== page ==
With several major issues up for debate, discussion is only just beginning as the third week of the 2019 Legislative Session comes to a close. While the Capitol traditionally stays open for business during snow days, if inclement weather closes the building next week, expect the political temperature of legislators to skyrocket as already overloaded committee schedules lead to anger and frustration.
The Student Success Committee on Revenue is meeting on Tuesday and Thursday evenings to attempt to reform corporate taxes. This week the Committee examined and discussed many options for taxing businesses in the state, while also looking at the principles the committee wants to consider as they determine which type of proposal to proceed with. On Thursday, Oregon Business and Industries (OBI), Oregon’s largest business association, gave a presentation on a Business Activities Tax they have been investigating. There was no rate given but the proposal would tax all businesses at the same rate, with exemptions only for businesses making under $500,000 in revenue, government services, charities, public and non-profit universities, financial and insurance companies (would remain under the current corporate income tax), and business with a negative business activities tax. While OBI would not go so far as to endorse the tax option they presented, they wanted to show the committee they want to be part of the conversation and are willing to come to the table with ideas to be considered. The committee embraced the effort, but had many questions.
SB 608, introduced at the beginning of the session, was discussed at-length in the Senate Committee on Housing during a four-hour public hearing and work session Monday. The legislation prohibits landlords from terminating month-to-month tenancy without cause after 12 months of occupancy and restricts rent increases to 7% (plus inflation) per year. After a everyone had been heard, with testimony ranging from local residents to Speaker of the House Tina Kotek (D-Portland), the Democrats of the committee voted the bill out without Republican support.
Thursday evening, the House Health Care Committee heard testimony from OHA Director Pat Allen on provider assessments and the 2019-2021 biennium Medicaid budget before taking up HB 2010. This legislation continues successful and industry-supported hospital and insurer provider assessments that help pay for Medicaid services for the most vulnerable populations in Oregon. Developed over the last year with a wide range of stakeholders, the bill saw some drama when Republican Vice-Chair Rep. Cedric Hayden (R-Cottage Grove) attempted to attach amendments to the bill without Democrat support. Ultimately, the bill moved out of the committee with two Republican supporters and is heading to the Ways and Means Committee for further vetting.
Cap & Trade
The Joint Committee on Carbon Reduction cancelled a meeting scheduled for this past Monday to give the public more time to consider the implications of HB 2020. The committee instead met today and received an economic impact report from an independent consulting firm outlining anticipated effects of a cap-and-trade program in Oregon. The committee was spend the majority of the hearing on testimony from electric, natural gas and environmental justice panels but instead spent most of the hearing debating the merits of the report. Panelists were given three minutes apiece, and will likely be called back at a later date. Another meeting with invited testimony from manufacturers and industry scheduled for Monday, February 11. Two public hearings are scheduled for Friday, February 15 and Monday, February 18, 2019 to give enough time for the public to weigh in. After pressure from the right to do a statewide tour on cap and trade, Democrats are putting one together. The committee will be spending some weekends in March on the road to hear from areas outside Salem.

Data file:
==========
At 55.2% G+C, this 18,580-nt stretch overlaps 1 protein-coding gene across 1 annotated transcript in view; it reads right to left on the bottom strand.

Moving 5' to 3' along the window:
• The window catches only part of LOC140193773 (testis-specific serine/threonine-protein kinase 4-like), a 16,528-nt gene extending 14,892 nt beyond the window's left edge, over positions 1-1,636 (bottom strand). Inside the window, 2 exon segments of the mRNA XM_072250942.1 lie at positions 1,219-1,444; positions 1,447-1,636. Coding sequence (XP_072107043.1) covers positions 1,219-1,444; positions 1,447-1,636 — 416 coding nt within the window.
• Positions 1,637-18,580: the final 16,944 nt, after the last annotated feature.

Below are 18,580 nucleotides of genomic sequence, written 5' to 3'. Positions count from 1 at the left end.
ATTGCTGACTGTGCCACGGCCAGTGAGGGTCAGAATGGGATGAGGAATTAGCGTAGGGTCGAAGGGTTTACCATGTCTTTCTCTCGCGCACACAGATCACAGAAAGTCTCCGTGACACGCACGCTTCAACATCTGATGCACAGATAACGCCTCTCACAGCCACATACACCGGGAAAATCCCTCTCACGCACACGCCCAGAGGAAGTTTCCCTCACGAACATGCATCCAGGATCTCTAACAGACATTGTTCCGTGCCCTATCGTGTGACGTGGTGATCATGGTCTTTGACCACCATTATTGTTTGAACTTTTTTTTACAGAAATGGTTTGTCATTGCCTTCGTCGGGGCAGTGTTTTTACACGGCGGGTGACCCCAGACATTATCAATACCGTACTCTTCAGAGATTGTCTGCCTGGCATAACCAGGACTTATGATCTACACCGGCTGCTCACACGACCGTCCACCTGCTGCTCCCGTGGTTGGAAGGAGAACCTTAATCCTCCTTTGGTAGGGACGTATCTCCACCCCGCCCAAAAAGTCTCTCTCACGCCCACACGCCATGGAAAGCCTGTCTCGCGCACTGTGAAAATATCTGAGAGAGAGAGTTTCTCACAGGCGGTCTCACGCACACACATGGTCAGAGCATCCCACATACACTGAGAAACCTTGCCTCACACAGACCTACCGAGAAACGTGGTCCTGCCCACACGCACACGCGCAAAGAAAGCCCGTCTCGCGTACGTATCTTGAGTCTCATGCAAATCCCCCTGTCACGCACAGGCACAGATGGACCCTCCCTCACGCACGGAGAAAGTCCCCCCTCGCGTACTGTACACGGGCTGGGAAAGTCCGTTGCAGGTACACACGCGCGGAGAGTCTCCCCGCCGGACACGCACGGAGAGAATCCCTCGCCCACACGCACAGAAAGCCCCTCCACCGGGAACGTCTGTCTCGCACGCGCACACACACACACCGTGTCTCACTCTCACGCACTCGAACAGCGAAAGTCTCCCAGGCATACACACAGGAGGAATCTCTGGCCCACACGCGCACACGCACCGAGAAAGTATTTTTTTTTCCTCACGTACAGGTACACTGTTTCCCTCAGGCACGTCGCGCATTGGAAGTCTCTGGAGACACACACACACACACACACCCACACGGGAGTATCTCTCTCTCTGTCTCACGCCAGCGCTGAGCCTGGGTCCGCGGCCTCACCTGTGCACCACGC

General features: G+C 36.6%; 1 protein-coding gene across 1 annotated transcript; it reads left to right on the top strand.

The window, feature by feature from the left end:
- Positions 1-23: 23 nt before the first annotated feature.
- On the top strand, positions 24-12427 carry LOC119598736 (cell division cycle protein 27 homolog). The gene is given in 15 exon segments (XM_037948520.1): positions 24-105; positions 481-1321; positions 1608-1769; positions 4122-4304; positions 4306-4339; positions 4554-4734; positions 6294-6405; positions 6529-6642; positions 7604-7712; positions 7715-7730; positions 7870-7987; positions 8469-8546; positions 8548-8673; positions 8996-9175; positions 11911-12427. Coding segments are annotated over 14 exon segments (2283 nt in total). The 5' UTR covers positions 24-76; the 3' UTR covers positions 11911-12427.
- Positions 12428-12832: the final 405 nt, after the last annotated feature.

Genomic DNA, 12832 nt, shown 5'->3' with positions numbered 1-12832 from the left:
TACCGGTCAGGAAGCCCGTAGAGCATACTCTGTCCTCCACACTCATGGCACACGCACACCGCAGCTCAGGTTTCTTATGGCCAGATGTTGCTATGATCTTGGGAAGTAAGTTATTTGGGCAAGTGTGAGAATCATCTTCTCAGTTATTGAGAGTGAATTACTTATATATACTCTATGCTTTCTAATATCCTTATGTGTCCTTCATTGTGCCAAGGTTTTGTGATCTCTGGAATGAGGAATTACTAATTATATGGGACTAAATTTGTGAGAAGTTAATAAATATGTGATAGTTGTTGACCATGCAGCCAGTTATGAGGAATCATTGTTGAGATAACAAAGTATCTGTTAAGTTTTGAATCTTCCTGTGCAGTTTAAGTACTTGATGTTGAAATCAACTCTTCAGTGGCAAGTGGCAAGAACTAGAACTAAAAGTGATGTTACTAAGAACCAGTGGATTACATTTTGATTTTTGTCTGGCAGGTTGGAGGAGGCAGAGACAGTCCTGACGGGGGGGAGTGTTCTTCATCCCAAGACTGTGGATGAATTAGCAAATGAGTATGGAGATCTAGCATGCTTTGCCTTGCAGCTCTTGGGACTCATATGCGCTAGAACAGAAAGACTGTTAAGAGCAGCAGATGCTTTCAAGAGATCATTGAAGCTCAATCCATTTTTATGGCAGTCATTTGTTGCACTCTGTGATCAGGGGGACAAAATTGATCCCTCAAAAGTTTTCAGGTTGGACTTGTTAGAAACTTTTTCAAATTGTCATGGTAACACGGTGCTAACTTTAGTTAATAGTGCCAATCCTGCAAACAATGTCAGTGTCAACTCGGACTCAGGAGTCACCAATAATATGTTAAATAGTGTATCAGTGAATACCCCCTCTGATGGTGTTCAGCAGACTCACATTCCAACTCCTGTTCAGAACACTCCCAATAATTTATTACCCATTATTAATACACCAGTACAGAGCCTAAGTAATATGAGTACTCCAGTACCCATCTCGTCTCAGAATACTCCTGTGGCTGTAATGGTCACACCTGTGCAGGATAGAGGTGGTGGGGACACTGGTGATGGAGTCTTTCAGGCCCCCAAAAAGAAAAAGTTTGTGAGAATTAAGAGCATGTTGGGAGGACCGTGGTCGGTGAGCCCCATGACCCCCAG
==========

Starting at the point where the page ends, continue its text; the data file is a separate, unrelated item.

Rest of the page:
Wednesday evening, the Committee on Capitol Culture met for a public hearing on SB 744 and HB 2859. The bills contain proposals from an Oregon Law Commission workgroup that convened through the interim to find ways to improve the harassment reporting and investigation process at the Capitol. The bills would establish a Joint Committee on Conduct and a Legislative Equity Office (SB 744) and create a special exemption from disclosure requirements for the Legislative Equity Office principal outreach officer to help encourage victims to come forward and feel protected by confidentiality (HB 2859). Even with the concepts coming from a varied group of stakeholders with deep legal knowledge they faced serious opposition from those that had been victims of harassment in the Capitol and elsewhere. Concerns arose about a potential conflict of interest for the legislature to have oversight over the main investigator who would be investigating accusations and that the system for confidentiality outlined in the bills may go too far as to disable reports like the one recently released by BOLI. The emotional hearing gave many pause; Reflection and new considerations are expected before moving these bills forward.
On Monday, affordable housing advocates, business leaders, and local elected officials from around the state testified in favor of a series of House Bills aimed at increasing affordable housing, with a particular focus on rural communities. HB 2055 and HB 2056 expand upon a successful pilot program in five cities which provided funds for workforce housing—affordable units close to individuals’ workplaces. The bills are structured to facilitate collaboration among employers, local governments, and developers, all of whom lauded the pilot program as a major step in providing better, more affordable housing for workers and their families. This hearing stood in stark contrast to the contentious debate over the proposed rent stabilization bill (SB 608) in the Senate.